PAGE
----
May 20, 1999 |
As many as 1,000 troops have deserted Yugoslavia's army units in Kosovo to return to their homes, in a new sign of growing internal strains on the Balkan nation's war effort, U.S. officials maintained Wednesday. The troops, apparently reservists, left in military vehicles after hearing that Yugoslav authorities had sought to suppress antiwar demonstrations that have sprung up this week in three towns in the dominant Yugoslav republic of Serbia, the officials said.
March 27, 2001 |
Jolted awake by a dawn barrage of tank and mortar fire, Muazam Zesnuli predicted, correctly, that his barn stood no chance against the Macedonian army. So he raced to free his herd--a horse, two cows and a donkey--before huddling with his wife and two children in their basement. Ten hours later, the ethnic Albanian family emerged unharmed to find the barn burned and the farmhouse pocked with bullets and littered with broken glass. But that was not the end of their ordeal.
August 4, 1998 |
Serbian forces overran another ethnic Albanian stronghold Monday and pressed their attacks elsewhere in Kosovo after a weekend of fighting that displaced tens of thousands of people. The seizure of Lausa and widespread shelling in the province comes just days after Yugoslav President Slobodan Milosevic vowed that his military push against the secessionist Kosovo Liberation Army was over.
August 20, 1998 |
Kiro Gligorov is due to retire next year with a claim to Balkan fame: He's the only statesman who led his people to independence from the Yugoslav federation without a shot fired. But with combat raging in what's left of Yugoslavia, Macedonia's 81-year-old president admits to worrying about whether that legacy will outlive him.
June 2, 1998 |
Thousands of villagers fled across the border to Albania on Monday, trying to escape heavy fighting in Serbia's Kosovo province amid reports that dozens of residents had been killed. Albania called on the United States and the European Union to intervene to end "the massacre in Kosovo," calling the fighting "the start of a war with tragical dimensions." Conflicting accounts of the number of casualties in Kosovo's sealed-off areas could not immediately be resolved.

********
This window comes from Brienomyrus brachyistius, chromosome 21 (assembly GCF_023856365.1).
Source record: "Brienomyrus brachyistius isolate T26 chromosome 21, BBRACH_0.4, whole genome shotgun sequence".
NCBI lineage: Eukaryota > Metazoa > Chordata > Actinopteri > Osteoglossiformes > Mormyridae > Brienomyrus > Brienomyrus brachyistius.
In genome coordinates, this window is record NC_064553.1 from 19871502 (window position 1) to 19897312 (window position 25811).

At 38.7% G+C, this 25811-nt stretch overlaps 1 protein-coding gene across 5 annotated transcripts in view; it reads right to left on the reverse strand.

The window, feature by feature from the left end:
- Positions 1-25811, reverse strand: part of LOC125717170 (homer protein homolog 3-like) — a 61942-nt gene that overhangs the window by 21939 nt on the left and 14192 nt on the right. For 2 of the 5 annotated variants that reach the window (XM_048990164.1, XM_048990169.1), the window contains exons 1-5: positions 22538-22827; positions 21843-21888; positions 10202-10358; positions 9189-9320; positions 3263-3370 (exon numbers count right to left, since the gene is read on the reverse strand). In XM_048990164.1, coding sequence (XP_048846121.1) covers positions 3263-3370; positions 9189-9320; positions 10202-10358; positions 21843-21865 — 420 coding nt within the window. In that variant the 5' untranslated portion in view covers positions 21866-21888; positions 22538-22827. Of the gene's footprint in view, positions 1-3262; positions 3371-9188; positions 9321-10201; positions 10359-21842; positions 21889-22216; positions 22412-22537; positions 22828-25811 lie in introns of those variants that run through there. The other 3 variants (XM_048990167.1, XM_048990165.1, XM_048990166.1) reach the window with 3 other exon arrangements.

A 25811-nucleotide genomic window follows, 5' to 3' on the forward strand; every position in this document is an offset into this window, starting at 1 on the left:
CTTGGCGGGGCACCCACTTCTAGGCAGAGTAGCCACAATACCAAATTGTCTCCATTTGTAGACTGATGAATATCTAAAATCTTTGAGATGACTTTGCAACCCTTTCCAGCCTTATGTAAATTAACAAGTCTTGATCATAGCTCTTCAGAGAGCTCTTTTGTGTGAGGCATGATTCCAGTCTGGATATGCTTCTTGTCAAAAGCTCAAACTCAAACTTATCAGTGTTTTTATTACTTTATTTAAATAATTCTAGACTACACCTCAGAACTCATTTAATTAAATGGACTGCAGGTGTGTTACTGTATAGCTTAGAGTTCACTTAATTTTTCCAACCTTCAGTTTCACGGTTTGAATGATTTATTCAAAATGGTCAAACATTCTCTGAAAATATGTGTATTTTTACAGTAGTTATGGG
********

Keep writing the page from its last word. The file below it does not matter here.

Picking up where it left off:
June 4, 1998 |
Kosovo's ethnic Albanians pleaded Wednesday for NATO intervention to stop what they called a Serbian campaign of forced expulsions from their independence-seeking province. An additional 2,000 villagers poured across the border into Albania to escape the Serbian onslaught.
June 7, 1998 |
Serbian gunners shelled villages in Kosovo with heavy artillery Saturday, and fighting flared along the province's southern border with Macedonia. Four people were killed in the clashes, ethnic Albanian and Serbian sources said. The artillery attack targeted three villages in the Decani area, 45 miles west of Pristina, the provincial capital, said the Kosovo Information Center, which is close to Albanian leaders in the province.
June 15, 1998 |
Ethnic Albanian separatists killed two police officers Sunday as Yugoslav President Slobodan Milosevic was moving more troops to Kosovo in defiance of a Western ultimatum to demilitarize the embattled province. The rebels, some armed with mortars and rocket launchers, staged five daylight ambushes on military convoys. Seven government soldiers--five from the army and two from the militarized police--were wounded.
April 30, 1998 |
The United States and four European allies agreed Wednesday to freeze Yugoslav government funds in their banks to try to force President Slobodan Milosevic to end a growing assault on Albanian separatists in Kosovo province. The allies also held out incentives, offering to usher Milosevic's pariah nation into the United Nations, World Bank and other international bodies if he withdraws military forces from the embattled region and opens substantive peace talks with the rebels.
March 19, 1998 |
The West may have watched with shock and alarm as Slobodan Milosevic unleashed anti-terrorist special forces on a deadly rampage through ethnic Albanian villages. But for the Serbian leader, the move was the kind of classic power play that has typified his 10-year reign. Milosevic's recent actions reflected a series of shrewd calculations aimed at strengthening his hand at home, even though international condemnation would be loud and quick in coming.